Knowable launches its ‘not a podcast’ $100 audio classes

October 1, 2019

October 1, 2019

Books on tape were the lifeblood of self-help. But eLearning startups like Khan Academy and Coursera demanded our eyes, not just our ears. Then came podcasts that make knowledge accessible yet rarely focus on you retaining and applying what they teach. Today, a new startup called Knowable is launching to provide gaze-free audio education at $100 per 8-hour course on topics like How To Start A Startup or How To Sleep Better. The idea is that by layering chapter summaries and eventually interactive activities atop premium, long-form, ad-free lessons, it can become the trusted name in learning anywhere. With always-in Bluetooth earbuds and smart speakers becoming ubiquitous, we can imbibe content in smaller chunks in new environments. Knowable wants to fill that time with self-improvement. The big question is whether Knowable can differentiate its content from free alternatives and build a moat against copycats through savvy voice-responsive learning exercises so you don’t forget everyt..

Startups Weekly: Peloton’s 29 secret weapons

August 31, 2019

August 31, 2019

Hello and welcome back to Startups Weekly, a weekend newsletter that dives into the week’s noteworthy startups and venture capital news. Before I jump into today’s topic, let’s catch up a bit. Last week, I wrote about a new e-commerce startup, Pietra. Before that, I wrote about the flurry of IPO filings. Remember, you can send me tips, suggestions and feedback to kate.clark@techcrunch.com or on Twitter @KateClarkTweets. If you don’t subscribe to Startups Weekly yet, you can do that here. What’s new? Peloton revealed its S-1 this week, taking a big step toward an IPO expected later this year. The filing was packed with interesting tidbits, including that the company, which manufacturers internet-connected stationary bikes and sells an affiliated subscription to its growing library of on-demand fitness content, is raking in more than $900 million in annual revenue. Sure, it’s not profitable, and it’s losing an increasing amount of money to sales and marketing efforts, but for a company..

Scribd has more than 1M paying subscribers

January 28, 2019

January 28, 2019

Subscription ebook and audiobook service Scribd says it’s grown to more than 1 million subscribers. It still has a long way to go before reaching the heights of Netflix (nearly 150 million subscribers) or Spotify (87 million paying subscribers), but the announcement should help put any lingering doubts to rest around whether there’s a sizable audience willing to pay an $8.99 subscription fee for books. The company also says it’s been profitable since early in 2017, and that it’s currently bringing in $100 million in annual recurring revenue. Scribd started out as a document-sharing service before moving into the subscription ebook business in 2013, when it signed its first deal with a major publisher — namely, HarperCollins. Since then, the service has added other big publishers and moved beyond older “backlist” titles. In fact, last year HarperCollins released the latest book from “Divergent” author Veronica Roth on Scribd, on launch day. Chantal Restivo-Alessi has been chief digi..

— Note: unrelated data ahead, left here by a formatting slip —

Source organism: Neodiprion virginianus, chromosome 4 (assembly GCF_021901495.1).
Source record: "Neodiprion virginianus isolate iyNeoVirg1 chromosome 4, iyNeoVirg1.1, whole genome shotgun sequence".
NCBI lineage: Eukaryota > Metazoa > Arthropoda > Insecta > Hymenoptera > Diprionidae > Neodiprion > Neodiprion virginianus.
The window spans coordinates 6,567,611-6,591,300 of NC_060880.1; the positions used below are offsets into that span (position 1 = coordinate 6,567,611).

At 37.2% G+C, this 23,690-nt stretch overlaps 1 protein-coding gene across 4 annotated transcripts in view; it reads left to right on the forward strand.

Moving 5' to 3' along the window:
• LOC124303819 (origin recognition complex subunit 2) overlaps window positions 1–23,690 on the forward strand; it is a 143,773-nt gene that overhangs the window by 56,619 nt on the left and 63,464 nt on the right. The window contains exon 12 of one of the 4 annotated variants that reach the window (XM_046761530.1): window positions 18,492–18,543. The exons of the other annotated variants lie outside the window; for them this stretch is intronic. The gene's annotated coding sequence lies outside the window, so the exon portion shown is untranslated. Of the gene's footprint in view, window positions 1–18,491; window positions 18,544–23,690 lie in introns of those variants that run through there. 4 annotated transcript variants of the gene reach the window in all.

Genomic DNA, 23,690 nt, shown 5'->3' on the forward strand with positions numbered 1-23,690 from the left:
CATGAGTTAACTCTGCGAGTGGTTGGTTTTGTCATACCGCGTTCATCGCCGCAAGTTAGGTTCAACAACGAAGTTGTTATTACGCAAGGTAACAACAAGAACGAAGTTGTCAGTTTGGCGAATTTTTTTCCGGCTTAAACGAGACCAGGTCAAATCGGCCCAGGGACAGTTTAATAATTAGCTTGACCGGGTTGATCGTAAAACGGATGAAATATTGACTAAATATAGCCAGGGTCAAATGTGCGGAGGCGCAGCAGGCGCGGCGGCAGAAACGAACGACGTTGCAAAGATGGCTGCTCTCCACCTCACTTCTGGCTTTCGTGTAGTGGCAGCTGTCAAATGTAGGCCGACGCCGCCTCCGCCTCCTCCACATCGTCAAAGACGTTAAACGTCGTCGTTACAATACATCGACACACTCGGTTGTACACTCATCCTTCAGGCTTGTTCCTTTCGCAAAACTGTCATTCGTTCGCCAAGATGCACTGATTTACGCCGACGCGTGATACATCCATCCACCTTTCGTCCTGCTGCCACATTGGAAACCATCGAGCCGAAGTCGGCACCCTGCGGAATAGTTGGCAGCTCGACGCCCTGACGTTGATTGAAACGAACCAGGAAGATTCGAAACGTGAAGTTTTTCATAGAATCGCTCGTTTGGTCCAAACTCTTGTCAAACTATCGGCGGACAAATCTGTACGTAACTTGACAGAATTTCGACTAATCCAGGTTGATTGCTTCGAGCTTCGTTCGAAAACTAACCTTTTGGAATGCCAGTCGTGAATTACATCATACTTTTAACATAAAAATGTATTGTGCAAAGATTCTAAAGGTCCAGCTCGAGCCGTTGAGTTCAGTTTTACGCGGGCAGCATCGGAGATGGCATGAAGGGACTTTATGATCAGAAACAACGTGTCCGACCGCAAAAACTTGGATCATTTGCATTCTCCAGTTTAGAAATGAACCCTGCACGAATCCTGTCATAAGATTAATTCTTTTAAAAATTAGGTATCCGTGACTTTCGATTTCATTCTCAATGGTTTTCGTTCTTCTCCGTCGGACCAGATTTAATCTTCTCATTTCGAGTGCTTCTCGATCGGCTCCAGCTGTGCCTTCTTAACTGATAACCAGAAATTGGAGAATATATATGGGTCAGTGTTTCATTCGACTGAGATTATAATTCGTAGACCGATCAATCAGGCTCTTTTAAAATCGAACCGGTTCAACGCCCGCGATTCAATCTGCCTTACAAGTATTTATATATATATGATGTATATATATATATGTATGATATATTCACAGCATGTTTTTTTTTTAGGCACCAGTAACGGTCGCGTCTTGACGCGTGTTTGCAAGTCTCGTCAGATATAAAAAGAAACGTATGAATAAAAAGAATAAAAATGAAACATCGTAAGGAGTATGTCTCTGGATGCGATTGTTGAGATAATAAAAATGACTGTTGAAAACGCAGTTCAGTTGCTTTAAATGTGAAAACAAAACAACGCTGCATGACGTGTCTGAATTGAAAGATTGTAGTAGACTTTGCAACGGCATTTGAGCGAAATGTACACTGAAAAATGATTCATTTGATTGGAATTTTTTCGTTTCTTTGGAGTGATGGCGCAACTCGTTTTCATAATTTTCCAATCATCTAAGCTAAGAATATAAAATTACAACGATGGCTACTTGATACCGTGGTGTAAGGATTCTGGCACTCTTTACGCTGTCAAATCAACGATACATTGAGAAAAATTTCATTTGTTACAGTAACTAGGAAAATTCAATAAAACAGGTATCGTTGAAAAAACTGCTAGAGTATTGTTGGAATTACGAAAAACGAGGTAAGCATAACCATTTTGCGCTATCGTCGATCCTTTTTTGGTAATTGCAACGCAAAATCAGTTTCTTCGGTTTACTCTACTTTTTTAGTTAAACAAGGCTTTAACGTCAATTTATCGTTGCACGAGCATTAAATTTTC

Clockwise nabs $11M Series A to make your calendar smarter

June 17, 2019

June 17, 2019

Almost every organization, regardless of size, is inundated with meetings, so much so it’s often hard to find dedicated time do actual work. Clockwise wants to change that by bringing machine learning to the calendar to help employees free up time. Today, it announced an $11 million Series A investment, and made the product, which had been in Beta, generally available. The round was co-led led by Greylock and Accel . Other investors included Slack Fund, Michael Ovitz, Ellen Levy, George Hu, Soraya Darabi, SV Angel and Jay Simons. The company has raised a total of $13 million. Matt Martin, CEO and co-founder at Clockwise says the company’s mission is to help employees make time for what matters, and they are doing that by applying machine learning to the calendar to free up blocks of time to concentrate on work. Calendars have tended to be pretty static and this provides a way to bring a level of intelligence to automatically shift meetings to a better time when it makes sense. You d..

Using AI to improve dentistry, VideaHealth gets a $5.4 million polish

September 25, 2019

September 25, 2019

Florian Hillen, the chief executive officer of a new startup called VideaHealth, first started researching the problems with dentistry about three years ago. The Massachusetts Institute of Technology and Harvard educated researcher had been doing research in machine learning and image recognition for years and wanted to apply that research in a field that desperately needed the technology. Dentistry, while an unlikely initial target, proved to be a market that the young entrepreneur could really sink his teeth into. “Everyone goes to the dentist [and] in the dentist’s office, x-rays are the major diagnostic tool,” Hillen says. “But there is a lack of standard quality in dentistry. If you go to three different dentists you might get three different opinions.” With VideaHealth (and competitors like Pearl) the machine learning technologies the company has developed can introduce a standard of care across dental practices, say Hillen. That’s especially attractive as dental businesses b..

Comments
Leave a Reply

Your email address will not be published. Required fields are marked *